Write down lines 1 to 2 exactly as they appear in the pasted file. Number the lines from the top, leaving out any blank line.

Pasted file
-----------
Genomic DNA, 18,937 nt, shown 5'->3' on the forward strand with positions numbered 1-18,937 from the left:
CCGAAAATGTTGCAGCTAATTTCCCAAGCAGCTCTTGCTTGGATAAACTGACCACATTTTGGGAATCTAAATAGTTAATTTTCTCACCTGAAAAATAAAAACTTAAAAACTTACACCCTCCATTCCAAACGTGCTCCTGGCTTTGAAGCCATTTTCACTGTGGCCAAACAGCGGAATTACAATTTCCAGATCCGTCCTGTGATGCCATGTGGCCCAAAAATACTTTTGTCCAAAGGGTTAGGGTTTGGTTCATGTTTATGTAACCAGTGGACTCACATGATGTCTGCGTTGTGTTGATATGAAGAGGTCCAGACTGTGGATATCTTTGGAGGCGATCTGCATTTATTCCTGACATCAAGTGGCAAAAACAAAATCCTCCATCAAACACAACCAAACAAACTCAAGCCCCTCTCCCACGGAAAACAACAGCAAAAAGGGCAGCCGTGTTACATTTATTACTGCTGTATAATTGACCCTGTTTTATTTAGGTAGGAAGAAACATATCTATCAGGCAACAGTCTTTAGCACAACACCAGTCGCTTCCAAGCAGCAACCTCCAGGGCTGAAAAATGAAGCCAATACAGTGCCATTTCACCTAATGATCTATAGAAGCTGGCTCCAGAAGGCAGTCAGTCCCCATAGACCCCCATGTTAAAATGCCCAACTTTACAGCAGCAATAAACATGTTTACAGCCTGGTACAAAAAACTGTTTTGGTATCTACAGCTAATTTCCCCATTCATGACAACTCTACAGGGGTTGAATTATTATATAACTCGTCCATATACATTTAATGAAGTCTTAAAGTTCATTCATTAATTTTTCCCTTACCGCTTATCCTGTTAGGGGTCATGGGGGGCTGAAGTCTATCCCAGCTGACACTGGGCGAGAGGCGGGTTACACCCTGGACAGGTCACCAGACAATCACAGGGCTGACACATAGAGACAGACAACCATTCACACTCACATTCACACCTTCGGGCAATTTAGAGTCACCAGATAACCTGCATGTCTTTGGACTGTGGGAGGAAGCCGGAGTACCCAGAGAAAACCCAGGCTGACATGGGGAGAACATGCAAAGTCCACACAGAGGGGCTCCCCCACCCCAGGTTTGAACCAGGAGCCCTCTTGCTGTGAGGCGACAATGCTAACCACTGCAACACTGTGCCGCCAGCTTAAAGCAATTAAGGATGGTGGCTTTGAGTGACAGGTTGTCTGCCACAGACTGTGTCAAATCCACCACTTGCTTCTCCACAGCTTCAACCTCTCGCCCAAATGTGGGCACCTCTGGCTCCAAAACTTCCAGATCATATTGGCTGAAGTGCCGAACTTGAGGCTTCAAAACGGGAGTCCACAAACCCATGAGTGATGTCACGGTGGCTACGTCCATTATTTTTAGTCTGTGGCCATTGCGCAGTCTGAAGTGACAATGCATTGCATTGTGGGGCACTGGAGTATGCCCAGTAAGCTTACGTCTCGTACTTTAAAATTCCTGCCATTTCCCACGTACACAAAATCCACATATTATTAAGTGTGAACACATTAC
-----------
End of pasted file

Genomic DNA, 18,937 nt, shown 5'->3' on the forward strand with positions numbered 1-18,937 from the left:
CCGAAAATGTTGCAGCTAATTTCCCAAGCAGCTCTTGCTTGGATAAACTGACCACATTTTGGGAATCTAAATAGTTAATTTTCTCACCTGAAAAATAAAAACTTAAAAACTTACACCCTCCATTCCAAACGTGCTCCTGGCTTTGAAGCCATTTTCACTGTGGCCAAACAGCGGAATTACAATTTCCAGATCCGTCCTGTGATGCCATGTGGCCCAAAAATACTTTTGTCCAAAGGGTTAGGGTTTGGTTCATGTTTATGTAACCAGTGGACTCACATGATGTCTGCGTTGTGTTGATATGAAGAGGTCCAGACTGTGGATATCTTTGGAGGCGATCTGCATTTATTCCTGACATCAAGTGGCAAAAACAAAATCCTCCATCAAACACAACCAAACAAACTCAAGCCCCTCTCCCACGGAAAACAACAGCAAAAAGGGCAGCCGTGTTACATTTATTACTGCTGTATAATTGACCCTGTTTTATTTAGGTAGGAAGAAACATATCTATCAGGCAACAGTCTTTAGCACAACACCAGTCGCTTCCAAGCAGCAACCTCCAGGGCTGAAAAATGAAGCCAATACAGTGCCATTTCACCTAATGATCTATAGAAGCTGGCTCCAGAAGGCAGTCAGTCCCCATAGACCCCCATGTTAAAATGCCCAACTTTACAGCAGCAATAAACATGTTTACAGCCTGGTACAAAAAACTGTTTTGGTATCTACAGCTAATTTCCCCATTCATGACAACTCTACAGGGGTTGAATTATTATATAACTCGTCCATATACATTTAATGAAGTCTTAAAGTTCATTCATTAATTTTTCCCTTACCGCTTATCCTGTTAGGGGTCATGGGGGGCTGAAGTCTATCCCAGCTGACACTGGGCGAGAGGCGGGTTACACCCTGGACAGGTCACCAGACAATCACAGGGCTGACACATAGAGACAGACAACCATTCACACTCACATTCACACCTTCGGGCAATTTAGAGTCACCAGATAACCTGCATGTCTTTGGACTGTGGGAGGAAGCCGGAGTACCCAGAGAAAACCCAGGCTGACATGGGGAGAACATGCAAAGTCCACACAGAGGGGCTCCCCCACCCCAGGTTTGAACCAGGAGCCCTCTTGCTGTGAGGCGACAATGCTAACCACTGCAACACTGTGCCGCCAGCTTAAAGCAATTAAGGATGGTGGCTTTGAGTGACAGGTTGTCTGCCACAGACTGTGTCAAATCCACCACTTGCTTCTCCACAGCTTCAACCTCTCGCCCAAATGTGGGCACCTCTGGCTCCAAAACTTCCAGATCATATTGGCTGAAGTGCCGAACTTGAGGCTTCAAAACGGGAGTCCACAAACCCATGAGTGATGTCACGGTGGCTACGTCCATTATTTTTAGTCTGTGGCCATTGCGCAGTCTGAAGTGACAATGCATTGCATTGTGGGGCACTGGAGTATGCCCAGTAAGCTTACGTCTCGTACTTTAAAATTCCTGCCATTTCCCACGTACACAAAATCCACATATTATTAAGTGTGAACACATTAC